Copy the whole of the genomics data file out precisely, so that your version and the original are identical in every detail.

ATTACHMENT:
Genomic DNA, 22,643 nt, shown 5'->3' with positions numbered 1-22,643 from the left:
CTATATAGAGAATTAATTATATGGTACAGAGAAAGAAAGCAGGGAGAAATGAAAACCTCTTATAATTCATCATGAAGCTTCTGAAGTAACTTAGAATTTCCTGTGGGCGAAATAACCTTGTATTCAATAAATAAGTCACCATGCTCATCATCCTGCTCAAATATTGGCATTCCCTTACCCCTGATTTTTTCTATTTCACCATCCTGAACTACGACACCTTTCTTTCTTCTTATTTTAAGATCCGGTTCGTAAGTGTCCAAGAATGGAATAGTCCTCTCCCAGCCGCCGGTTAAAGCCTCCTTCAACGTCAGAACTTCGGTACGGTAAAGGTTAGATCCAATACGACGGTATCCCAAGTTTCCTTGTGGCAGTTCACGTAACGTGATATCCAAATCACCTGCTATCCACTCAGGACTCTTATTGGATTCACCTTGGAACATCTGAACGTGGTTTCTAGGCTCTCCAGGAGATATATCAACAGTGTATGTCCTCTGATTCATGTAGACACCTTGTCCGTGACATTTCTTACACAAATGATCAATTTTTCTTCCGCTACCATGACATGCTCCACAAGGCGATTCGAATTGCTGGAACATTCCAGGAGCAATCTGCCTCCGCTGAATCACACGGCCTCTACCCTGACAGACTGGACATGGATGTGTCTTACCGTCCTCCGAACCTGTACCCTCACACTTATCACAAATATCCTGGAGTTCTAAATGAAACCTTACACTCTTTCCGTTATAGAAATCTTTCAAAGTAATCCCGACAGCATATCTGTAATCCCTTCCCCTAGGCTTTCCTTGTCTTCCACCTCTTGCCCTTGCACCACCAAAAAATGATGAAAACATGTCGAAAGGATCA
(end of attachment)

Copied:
Genomic DNA, 22,643 nt, shown 5'->3' with positions numbered 1-22,643 from the left:
CTATATAGAGAATTAATTATATGGTACAGAGAAAGAAAGCAGGGAGAAATGAAAACCTCTTATAATTCATCATGAAGCTTCTGAAGTAACTTAGAATTTCCTGTGGGCGAAATAACCTTGTATTCAATAAATAAGTCACCATGCTCATCATCCTGCTCAAATATTGGCATTCCCTTACCCCTGATTTTTTCTATTTCACCATCCTGAACTACGACACCTTTCTTTCTTCTTATTTTAAGATCCGGTTCGTAAGTGTCCAAGAATGGAATAGTCCTCTCCCAGCCGCCGGTTAAAGCCTCCTTCAACGTCAGAACTTCGGTACGGTAAAGGTTAGATCCAATACGACGGTATCCCAAGTTTCCTTGTGGCAGTTCACGTAACGTGATATCCAAATCACCTGCTATCCACTCAGGACTCTTATTGGATTCACCTTGGAACATCTGAACGTGGTTTCTAGGCTCTCCAGGAGATATATCAACAGTGTATGTCCTCTGATTCATGTAGACACCTTGTCCGTGACATTTCTTACACAAATGATCAATTTTTCTTCCGCTACCATGACATGCTCCACAAGGCGATTCGAATTGCTGGAACATTCCAGGAGCAATCTGCCTCCGCTGAATCACACGGCCTCTACCCTGACAGACTGGACATGGATGTGTCTTACCGTCCTCCGAACCTGTACCCTCACACTTATCACAAATATCCTGGAGTTCTAAATGAAACCTTACACTCTTTCCGTTATAGAAATCTTTCAAAGTAATCCCGACAGCATATCTGTAATCCCTTCCCCTAGGCTTTCCTTGTCTTCCACCTCTTGCCCTTGCACCACCAAAAAATGATGAAAACATGTCGAAAGGATCA